The way mindfulness works (for me)

Monday morning 8th of May 2017

Teaching the MBSR mindfulness course is about sharing the personal journey, the personal practice and also to give the student to the opportunity to experience mindfulness for themselves. But how has it actually worked for me? Why was it so effective? What practice made it work for me?

In mindfulness we often talk about “the gap”, “the pause”, “stop before reacting” to strong emotional triggers and also about “being in the moment”, “noticing the here and now”, “what is going on for me now”.

Many people have asked about this and many has not understood what it means, so I will try to give an explanation of how I see it and hope that it makes sense.

First thing first, the “gap”, “the pause”, etc. is not something we cognitively do, not something we have to stop and decide to do, it is a result of how the mind now works, how the mind have changed, and how the new automatic reaction can be described, once we have started practice mindfulness in earnest.

So, for a person that has deeply practiced mindfulness, the auto-pilot kicks in as a response to stress as for any person, but instead of going to flight/fright with confrontation or running away, it turns towards the physical sensation that arises in the body.

i.e. the mind automatically seeks out how the strong emotion and feeling manifest itself physically, and then stays with this body sensation, really enjoying the experience of what arises regardless of what the emotion/feeling is.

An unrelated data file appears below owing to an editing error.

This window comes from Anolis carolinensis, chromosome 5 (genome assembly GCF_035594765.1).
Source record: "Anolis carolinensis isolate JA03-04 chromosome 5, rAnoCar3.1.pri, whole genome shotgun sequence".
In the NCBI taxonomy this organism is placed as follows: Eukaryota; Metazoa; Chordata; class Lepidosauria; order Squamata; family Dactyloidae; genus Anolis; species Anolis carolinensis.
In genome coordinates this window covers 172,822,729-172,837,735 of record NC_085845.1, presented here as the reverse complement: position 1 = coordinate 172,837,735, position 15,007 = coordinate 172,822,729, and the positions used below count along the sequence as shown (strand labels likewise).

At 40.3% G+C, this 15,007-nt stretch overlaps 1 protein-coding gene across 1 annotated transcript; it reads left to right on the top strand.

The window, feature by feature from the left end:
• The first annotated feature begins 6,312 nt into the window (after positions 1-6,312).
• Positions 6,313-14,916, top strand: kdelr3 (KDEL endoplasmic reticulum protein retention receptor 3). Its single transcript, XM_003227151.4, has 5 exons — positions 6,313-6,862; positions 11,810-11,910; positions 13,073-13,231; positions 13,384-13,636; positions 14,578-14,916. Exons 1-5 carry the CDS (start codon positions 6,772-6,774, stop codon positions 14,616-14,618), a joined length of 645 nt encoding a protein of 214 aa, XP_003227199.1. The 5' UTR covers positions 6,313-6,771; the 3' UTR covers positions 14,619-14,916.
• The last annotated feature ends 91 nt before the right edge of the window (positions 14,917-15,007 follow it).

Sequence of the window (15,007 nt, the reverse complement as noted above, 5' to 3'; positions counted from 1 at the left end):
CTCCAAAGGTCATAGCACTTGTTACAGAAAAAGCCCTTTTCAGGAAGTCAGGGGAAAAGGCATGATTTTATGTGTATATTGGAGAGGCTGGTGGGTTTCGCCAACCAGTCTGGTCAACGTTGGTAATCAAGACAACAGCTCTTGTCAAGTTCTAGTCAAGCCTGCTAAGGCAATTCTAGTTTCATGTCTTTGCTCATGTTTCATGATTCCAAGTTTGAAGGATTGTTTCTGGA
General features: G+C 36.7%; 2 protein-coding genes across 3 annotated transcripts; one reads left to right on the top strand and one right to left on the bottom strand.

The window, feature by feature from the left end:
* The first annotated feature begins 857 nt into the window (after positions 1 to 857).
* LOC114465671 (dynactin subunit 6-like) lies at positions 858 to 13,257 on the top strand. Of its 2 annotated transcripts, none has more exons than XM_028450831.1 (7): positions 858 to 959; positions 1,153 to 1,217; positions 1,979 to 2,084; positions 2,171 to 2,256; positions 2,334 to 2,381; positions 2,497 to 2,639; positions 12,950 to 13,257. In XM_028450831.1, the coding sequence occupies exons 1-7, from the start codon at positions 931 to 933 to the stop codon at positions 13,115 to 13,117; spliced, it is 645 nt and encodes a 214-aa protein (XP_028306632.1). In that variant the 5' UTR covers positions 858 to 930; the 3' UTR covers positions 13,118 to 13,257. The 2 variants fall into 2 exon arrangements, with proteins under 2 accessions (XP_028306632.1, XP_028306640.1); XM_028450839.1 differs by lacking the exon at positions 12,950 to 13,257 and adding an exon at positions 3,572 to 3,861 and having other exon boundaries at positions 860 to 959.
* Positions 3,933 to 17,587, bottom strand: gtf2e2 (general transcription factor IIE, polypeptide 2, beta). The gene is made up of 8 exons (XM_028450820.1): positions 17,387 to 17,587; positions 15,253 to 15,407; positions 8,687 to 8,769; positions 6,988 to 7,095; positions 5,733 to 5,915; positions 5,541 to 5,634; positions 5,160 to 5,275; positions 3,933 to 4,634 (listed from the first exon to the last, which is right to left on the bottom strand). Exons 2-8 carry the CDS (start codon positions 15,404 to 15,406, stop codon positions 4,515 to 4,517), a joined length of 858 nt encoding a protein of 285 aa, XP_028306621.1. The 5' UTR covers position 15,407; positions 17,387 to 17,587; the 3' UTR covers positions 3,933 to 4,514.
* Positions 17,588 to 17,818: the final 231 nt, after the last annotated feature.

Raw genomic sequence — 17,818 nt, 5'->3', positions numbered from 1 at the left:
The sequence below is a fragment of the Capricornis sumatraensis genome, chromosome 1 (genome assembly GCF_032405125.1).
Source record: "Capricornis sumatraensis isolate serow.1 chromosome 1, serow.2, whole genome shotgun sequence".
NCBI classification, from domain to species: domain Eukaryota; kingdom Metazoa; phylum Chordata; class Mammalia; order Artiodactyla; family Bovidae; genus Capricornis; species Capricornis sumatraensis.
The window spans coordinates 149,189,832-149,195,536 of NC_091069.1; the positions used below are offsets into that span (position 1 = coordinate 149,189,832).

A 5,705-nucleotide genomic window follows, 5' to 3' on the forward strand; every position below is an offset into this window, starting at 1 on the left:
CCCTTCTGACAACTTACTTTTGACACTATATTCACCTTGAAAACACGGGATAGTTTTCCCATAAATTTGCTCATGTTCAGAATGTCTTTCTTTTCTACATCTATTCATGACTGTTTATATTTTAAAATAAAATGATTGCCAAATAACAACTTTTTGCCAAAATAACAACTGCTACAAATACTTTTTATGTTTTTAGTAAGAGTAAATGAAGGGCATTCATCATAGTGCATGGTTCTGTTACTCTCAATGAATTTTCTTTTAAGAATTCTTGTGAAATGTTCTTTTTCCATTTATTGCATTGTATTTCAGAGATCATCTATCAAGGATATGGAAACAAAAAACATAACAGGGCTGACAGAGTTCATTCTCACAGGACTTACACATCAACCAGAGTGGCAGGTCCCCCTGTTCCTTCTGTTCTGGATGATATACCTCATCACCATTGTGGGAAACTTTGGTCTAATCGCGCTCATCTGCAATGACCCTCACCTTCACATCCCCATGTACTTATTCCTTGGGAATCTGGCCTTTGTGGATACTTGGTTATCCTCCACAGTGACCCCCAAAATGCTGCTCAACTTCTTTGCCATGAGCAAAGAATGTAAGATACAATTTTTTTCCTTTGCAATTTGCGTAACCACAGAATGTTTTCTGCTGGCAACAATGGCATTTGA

This in turn is interpreted/appreciated by the world around the mindful person as it he/she is taking a pause before reacting. But the person is far from pausing, he/she is fully engaged with and enjoying the moment of the strong body sensation with full focus.

And when the mind is doing this, fight or flight is not invoked, instead clarity and full cognitive capacity can be deployed to decide what the best action/response is to the stressful event.

So, how do we get to change our auto-pilot behavior? How do we re-wire our brain?

The answer lies in the mindfulness meditation practice. By slowly and gradually going near the edge of the uncomfortable, entertaining our thoughts that give rise to mild discomfort, and then practicing focusing on the body sensation that arises, we show the mind that here is a new way of working.

Gradually we can build it up to include thoughts with stronger emotions attached, and gradually showing the mind that we are not running away, instead we turn with kindness and curiosity towards the body sensation that arises out of the strong emotion and feeling. Thus re-wiring the mind at a very low level.

It is not an easy practice, and requires strong focus and mind control that can be developed over time through the different mindfulness meditation practices such as the bodyscan, sitting with the breath, etc. But for the person that perseveres, it can be truly life changing.

I hope that my course can serve to raise your interest in mindfulness and that it may trigger you to practice and maybe join a local sitting group in your area or maybe a local course with support and a good teacher. If you are interested in learning more, we run courses and retreats here in the Algarve, Portugal. Contact me for details.

wishing you a wonderful week

in peace

Per Norrgren